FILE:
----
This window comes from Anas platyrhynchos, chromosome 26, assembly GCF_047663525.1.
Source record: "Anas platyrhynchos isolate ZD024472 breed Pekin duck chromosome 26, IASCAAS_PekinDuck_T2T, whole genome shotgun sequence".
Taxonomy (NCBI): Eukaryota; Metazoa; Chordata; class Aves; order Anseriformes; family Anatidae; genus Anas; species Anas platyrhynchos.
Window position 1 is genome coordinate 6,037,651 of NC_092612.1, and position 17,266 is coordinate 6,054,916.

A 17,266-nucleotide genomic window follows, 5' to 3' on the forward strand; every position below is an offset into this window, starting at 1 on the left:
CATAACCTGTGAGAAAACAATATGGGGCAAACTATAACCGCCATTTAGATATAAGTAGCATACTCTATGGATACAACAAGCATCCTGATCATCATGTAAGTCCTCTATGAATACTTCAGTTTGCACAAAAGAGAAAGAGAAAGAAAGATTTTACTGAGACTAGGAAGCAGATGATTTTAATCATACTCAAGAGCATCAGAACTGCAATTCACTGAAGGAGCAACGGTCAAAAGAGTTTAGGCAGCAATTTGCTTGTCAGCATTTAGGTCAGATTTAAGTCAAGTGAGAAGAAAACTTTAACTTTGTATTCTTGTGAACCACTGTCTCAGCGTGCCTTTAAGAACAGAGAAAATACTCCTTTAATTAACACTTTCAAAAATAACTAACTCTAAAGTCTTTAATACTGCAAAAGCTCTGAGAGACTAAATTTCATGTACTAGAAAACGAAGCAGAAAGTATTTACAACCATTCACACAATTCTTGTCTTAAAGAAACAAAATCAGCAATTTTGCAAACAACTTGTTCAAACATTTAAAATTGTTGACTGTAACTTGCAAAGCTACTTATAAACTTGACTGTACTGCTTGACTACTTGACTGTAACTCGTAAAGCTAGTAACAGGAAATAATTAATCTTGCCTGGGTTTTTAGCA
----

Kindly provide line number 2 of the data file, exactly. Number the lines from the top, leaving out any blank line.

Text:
Source record: "Anas platyrhynchos isolate ZD024472 breed Pekin duck chromosome 26, IASCAAS_PekinDuck_T2T, whole genome shotgun sequence".